Thursday, 6 April 2017

AOP - Aspect Oriented Programming

Aspect-oriented programming was first described 20 years ago due to work of a team led by legendary programmer Gregor Kiczales [who also co-authored the book "The Art of the Metaobject Protocol" ]

What is it?

AOP aims to eliminate the noise of cross-cutting concerns, CCC, by putting them all in one place while still allowing the code previously "tangled" up with CCC to work just as before. The business logic is clearer, easier to read and maintain.

AOP concepts

  • cross-cutting concern, CCC: Is code which applies all over the place and often relates to getting an application to work rather than to any business concern. It cuts across an application. e.g. authentication, logging, exception handling, caching data, wrapping a transaction around something, auditing, ...
  • join point - a place in code where it can be 'cut', joined to, or intercepted. e.g. just before I call svc.SaveName()
  • Pointcut - a set of join points. e.g. just before any SaveName() method in project UI is called.
  • advice - some code to be applied by AOP
  • aspect - a combination of Pointcuts with advice
  • tangling - when CCC(s) are mixed with business or core logic like spaghetti such that the core logic is confusing to read.
  • scattering - having CCCs in multiple methods and classes
  • weaving - how AOP applies aspects to core logic.

Potential applications for ApoG

  • Authentication and Authorization : by putting this all together in one place the problem of security is not confused with other business logic.
  • Data caching
  • Exception handling - hopefully including all unhandled exceptions. ApoG currently has 991 exceptions.
  • Logging - There are over 2000 of these
  • Transaction wrap-around e.g. to save a unit of work. ApoG currently does not have unit of work transactions but these will be needed in future.
  • Auditing? - i.e. The process of saving PDF files and entries to the database can be put in one place.


  • Cleaner code
  • DRY - It applies Don't repeat yourself. It reduces code duplication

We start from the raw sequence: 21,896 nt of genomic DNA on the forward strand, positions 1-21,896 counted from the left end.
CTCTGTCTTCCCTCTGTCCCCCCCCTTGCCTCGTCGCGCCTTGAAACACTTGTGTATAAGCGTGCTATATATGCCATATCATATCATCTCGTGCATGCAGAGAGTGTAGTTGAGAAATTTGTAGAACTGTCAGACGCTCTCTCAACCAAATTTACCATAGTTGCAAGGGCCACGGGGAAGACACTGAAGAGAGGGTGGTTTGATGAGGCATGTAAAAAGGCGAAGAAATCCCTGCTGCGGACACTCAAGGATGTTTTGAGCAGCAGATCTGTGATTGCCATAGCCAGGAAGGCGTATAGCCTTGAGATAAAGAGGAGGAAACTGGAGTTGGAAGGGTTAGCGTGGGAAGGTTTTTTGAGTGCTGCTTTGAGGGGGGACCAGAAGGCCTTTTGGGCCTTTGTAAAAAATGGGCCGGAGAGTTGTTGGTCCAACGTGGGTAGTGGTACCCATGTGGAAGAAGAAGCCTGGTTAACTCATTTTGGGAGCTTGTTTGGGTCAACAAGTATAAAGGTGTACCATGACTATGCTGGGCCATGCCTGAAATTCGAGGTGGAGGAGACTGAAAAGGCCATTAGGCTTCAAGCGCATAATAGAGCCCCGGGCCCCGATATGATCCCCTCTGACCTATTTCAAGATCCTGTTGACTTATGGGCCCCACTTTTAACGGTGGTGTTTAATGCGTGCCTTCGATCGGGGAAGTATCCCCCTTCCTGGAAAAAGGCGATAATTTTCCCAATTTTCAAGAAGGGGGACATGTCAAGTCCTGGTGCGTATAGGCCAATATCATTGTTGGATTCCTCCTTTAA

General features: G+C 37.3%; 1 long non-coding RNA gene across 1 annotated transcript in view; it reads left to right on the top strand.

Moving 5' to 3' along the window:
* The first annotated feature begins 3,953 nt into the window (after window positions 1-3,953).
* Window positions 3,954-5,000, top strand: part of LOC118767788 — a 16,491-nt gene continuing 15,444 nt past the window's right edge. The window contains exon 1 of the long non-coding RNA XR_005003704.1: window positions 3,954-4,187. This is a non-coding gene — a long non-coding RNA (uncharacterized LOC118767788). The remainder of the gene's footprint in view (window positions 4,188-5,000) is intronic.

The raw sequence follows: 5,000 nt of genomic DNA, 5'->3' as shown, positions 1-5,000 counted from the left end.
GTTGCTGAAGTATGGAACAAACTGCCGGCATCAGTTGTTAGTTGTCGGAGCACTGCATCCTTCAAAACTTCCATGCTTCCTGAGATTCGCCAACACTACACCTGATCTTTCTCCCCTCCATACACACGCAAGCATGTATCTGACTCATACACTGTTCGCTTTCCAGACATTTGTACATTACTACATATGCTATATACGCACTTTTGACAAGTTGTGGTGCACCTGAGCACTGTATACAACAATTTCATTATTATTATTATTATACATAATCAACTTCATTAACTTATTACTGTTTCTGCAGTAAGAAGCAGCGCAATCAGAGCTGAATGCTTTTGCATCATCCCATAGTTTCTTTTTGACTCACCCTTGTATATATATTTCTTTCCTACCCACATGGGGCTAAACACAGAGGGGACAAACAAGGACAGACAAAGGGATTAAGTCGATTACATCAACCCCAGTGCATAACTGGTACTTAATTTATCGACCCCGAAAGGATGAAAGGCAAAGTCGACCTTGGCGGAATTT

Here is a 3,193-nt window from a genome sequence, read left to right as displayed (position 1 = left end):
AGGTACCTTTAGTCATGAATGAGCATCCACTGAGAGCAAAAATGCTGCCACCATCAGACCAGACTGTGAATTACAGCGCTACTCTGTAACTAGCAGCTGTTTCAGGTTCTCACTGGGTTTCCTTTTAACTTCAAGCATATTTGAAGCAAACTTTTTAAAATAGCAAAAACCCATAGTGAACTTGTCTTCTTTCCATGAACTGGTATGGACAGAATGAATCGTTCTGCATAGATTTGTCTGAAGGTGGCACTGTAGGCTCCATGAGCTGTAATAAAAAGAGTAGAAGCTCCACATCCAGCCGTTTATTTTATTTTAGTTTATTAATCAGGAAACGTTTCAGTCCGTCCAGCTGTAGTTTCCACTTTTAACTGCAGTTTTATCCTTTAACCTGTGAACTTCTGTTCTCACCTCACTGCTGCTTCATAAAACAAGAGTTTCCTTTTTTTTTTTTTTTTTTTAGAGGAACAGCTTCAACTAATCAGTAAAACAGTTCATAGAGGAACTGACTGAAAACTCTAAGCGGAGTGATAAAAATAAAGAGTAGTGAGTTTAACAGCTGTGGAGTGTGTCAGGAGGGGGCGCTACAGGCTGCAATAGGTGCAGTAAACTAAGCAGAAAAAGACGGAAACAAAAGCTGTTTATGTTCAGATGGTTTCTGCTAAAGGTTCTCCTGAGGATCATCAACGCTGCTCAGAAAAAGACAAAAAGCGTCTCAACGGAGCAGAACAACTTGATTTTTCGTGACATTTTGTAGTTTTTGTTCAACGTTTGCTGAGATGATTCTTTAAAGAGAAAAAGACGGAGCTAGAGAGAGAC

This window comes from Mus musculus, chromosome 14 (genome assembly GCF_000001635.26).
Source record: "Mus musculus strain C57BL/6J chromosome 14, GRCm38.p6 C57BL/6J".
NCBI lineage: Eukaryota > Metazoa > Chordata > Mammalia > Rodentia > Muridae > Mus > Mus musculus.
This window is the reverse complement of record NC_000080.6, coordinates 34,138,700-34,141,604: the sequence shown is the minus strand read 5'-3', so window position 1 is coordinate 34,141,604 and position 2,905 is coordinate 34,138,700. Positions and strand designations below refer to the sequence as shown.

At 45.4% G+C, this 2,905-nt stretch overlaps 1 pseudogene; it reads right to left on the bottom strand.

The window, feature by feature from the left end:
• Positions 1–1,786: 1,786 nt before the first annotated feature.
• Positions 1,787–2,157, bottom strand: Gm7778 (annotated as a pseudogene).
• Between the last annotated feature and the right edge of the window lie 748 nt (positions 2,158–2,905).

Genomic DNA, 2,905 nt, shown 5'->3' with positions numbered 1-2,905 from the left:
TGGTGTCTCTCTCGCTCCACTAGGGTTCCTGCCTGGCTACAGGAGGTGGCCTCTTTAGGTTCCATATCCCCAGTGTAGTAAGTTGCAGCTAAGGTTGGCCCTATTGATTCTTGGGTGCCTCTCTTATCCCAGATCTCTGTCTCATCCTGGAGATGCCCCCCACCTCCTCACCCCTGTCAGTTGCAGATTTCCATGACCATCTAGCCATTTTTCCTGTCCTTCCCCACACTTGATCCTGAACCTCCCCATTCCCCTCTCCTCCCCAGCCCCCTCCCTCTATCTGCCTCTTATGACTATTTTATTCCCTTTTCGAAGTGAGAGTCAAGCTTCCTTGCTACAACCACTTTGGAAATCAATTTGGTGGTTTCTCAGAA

• SRP - It applies the Single Responsibility Principle. Ensures a method or class does only one job.
  • Readability is improved - because one can read the core logic without being distracted by the CCCs
  • Maintenance is easier - because code relating to a CCC is in only one place it is easier to update. Because core logic is cleaner and uncluttered by tangential concerns it is easier to change just the core logic without interfering with anything else.
  • Money is no object because every AOP tool but one is free. Dozens of AOP tools have been written.


  • ????


Top 20 AOP tools

Interception, code. License: MIT OSS

NConcern: Is a relative newcomer. License: OSS

PostSharp: This has been the main .net AOP package since it arrived on the scene. License: Commercial software. Licenses are up to £449 per developer for a lifetime license. Limited licences are less. Not so expensive. Consider: If AOP improves productivity by 5%, the saving is at least £2500 per year, when one considers the average annual cost of a programmer is certainly over £50k/year. PostSharp Express is free but limited.


More articles:

AOP with the RealProxy Class | Principles of AOP, from 2015


Also see book listed above: AOP in .net. Although it may look like many AOP packages are not well documented, they often use similar implementation patterns. Like dependency injection, once one understands the principle, changing tools is relatively easy.

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